Imagine you are one of these patients and your twitter feed starts lighting up with messages from concerned skeptics. They’re telling you that the man you’re giving all your money to is a fraud, a liar and a quack. They’re telling you you’ve been conned, duped, you’re wasting your money and your time.
Now, one reasonably polite message from you, you think, surely won’t come across badly?
I’m just concerned. Surely it’s better they know the truth?
Normally, yes, I prefer the truth over a dangerous lie any day. But again, these are very vulnerable people who have already made a commitment. What possible benefit do you think your attempt to enlighten them will bring?
Imagine your twitter feed/inbox filling up with messages from people you don’t even know, have never met and will never meet, telling you these things – insinuating that you’ve made a horrible decision so close to the end of your life (for yourself or family members). One message from you, one message from someone else… how many hundreds of people are following? If they all decide to raise their concerns, do you think this is positive?
Think about it
Here’s my problem.
I do believe the vast majority of skeptical types and everyone who is following and contributing to this story are good people, people who are concerned for their fellow human beings, who don’t like to see an unscrupulous, ethically blind man take advantage of the sick and dying. I like to think most people I engage with in any case are that kind of person.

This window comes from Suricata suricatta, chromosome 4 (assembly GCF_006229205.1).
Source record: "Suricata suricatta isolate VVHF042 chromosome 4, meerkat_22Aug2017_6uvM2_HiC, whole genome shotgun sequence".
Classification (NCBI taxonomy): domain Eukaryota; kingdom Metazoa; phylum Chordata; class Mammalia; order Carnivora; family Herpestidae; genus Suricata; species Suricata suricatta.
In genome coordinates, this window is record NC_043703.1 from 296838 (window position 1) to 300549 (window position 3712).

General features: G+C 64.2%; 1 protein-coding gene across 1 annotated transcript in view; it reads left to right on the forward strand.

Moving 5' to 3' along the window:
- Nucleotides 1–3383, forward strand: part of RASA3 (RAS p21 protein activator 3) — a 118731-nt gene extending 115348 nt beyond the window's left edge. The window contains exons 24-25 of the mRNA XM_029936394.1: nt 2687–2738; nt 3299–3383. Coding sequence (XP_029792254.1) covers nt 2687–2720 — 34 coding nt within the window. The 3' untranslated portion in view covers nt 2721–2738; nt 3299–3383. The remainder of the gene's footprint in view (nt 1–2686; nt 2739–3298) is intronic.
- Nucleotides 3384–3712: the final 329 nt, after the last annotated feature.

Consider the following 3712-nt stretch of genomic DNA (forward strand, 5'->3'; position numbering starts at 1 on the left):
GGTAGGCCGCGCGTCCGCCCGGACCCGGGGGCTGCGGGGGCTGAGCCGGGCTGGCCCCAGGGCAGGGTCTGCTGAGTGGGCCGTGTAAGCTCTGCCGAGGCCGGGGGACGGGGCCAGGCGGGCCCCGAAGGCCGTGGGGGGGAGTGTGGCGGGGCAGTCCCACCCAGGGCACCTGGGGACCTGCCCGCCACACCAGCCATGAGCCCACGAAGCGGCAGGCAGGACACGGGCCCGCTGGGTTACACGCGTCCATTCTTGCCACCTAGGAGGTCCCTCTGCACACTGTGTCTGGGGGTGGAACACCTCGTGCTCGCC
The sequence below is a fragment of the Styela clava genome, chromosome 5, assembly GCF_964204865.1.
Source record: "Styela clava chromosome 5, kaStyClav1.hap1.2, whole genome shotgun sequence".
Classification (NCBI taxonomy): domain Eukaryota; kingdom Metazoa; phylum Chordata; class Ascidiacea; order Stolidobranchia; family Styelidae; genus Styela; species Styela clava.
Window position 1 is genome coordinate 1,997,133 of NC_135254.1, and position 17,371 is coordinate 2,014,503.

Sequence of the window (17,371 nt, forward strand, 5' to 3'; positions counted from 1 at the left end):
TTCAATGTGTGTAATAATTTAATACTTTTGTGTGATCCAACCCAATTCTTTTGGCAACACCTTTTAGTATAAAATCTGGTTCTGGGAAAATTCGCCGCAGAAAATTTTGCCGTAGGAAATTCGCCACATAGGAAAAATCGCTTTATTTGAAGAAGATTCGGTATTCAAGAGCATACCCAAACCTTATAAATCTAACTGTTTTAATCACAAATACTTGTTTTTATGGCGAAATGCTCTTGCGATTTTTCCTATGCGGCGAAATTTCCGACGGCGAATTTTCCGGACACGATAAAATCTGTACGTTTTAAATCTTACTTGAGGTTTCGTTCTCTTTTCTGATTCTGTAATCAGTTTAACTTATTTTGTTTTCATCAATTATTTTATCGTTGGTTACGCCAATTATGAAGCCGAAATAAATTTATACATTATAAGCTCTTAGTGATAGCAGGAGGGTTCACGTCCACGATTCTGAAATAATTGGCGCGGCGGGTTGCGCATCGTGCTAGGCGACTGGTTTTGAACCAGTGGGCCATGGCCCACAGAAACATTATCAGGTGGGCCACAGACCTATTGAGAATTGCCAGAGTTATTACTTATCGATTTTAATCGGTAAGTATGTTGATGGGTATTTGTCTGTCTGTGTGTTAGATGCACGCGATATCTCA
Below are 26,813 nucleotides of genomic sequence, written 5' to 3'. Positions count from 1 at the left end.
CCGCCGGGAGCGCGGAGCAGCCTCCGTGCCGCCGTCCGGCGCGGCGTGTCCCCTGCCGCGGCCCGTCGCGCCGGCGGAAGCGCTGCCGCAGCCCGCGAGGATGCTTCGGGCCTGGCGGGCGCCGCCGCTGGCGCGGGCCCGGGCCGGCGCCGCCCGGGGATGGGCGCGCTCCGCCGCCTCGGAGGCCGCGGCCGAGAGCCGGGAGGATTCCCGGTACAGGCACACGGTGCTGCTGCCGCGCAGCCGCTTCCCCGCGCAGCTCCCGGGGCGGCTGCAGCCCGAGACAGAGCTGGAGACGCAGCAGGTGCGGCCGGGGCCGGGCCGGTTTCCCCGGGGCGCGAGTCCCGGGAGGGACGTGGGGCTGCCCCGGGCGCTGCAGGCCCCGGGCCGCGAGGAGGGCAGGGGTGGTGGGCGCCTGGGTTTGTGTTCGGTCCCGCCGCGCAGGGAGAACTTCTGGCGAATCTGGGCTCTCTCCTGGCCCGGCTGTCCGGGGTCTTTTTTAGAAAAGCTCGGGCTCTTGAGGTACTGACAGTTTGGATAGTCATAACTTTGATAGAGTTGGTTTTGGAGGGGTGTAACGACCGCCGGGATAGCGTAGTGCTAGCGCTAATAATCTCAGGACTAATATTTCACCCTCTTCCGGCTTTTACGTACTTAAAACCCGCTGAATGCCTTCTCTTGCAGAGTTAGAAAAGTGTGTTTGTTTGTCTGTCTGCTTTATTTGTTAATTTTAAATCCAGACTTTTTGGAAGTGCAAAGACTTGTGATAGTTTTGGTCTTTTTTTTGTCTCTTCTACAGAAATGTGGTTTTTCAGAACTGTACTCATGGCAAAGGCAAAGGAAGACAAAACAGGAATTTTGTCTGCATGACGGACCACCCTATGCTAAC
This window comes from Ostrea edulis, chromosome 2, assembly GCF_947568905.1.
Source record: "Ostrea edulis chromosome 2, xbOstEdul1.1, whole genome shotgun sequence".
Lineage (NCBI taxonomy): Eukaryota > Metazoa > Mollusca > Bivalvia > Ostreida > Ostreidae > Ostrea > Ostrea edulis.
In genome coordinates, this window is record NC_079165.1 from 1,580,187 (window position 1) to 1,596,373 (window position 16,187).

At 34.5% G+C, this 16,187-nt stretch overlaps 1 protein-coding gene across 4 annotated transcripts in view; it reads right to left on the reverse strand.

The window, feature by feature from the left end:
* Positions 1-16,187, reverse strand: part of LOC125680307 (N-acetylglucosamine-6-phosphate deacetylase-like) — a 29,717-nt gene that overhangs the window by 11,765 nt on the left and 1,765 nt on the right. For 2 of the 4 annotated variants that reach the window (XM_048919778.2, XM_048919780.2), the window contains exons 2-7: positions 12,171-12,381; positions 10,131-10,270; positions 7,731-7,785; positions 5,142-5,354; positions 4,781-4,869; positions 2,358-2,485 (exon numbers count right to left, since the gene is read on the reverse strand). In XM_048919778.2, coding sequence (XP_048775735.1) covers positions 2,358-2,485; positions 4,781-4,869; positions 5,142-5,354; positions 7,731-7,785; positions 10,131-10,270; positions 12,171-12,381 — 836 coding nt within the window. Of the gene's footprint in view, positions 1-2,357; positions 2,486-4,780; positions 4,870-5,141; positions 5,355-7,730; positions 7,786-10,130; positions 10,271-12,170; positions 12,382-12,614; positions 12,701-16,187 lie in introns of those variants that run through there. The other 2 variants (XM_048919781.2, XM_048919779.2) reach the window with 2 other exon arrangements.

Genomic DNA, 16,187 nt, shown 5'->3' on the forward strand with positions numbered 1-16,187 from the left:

But if you think it’s ok to force your voice into the world of the people mentioned above, in this context, then I am concerned. I am concerned that you are being selfish.
Why? Because, as I said, telling people whose minds are made up about all this evidence for Burzynski being a conman is going to make no difference to them, except make them feel horrible, and they don’t need any more of that.
Aren’t you just going directly to them because you want to absolve yourself? You have information, important information, that you feel everyone should know about. Informed decisions are the best kind. People are ill, you don’t want them to do the wrong thing – that’s understandable. But it’s too late. As much as you want them to listen to you and change their minds, that won’t happen, so don’t approach them in the first place, please.
You want people to accept an awful reality, but I’m afraid you must do the same. We cannot help everyone. The patients are not the target here – nor are the generous fundraisers who have already made commitments to give their time and money (even if we feel it is misdirected, again, you cannot ask people to go back on their well-meaning promises) – because no amount of data and facts will convince them that what they’ve committed to isn’t right. They have access to all of the things coming to light, which they can read if they wish. Directing your otherwise well-intentioned concerns at them will not help.
We have to accept that however much we would like everyone to suddenly see the light and embrace the truths that have been unearthed, that’s not going to happen.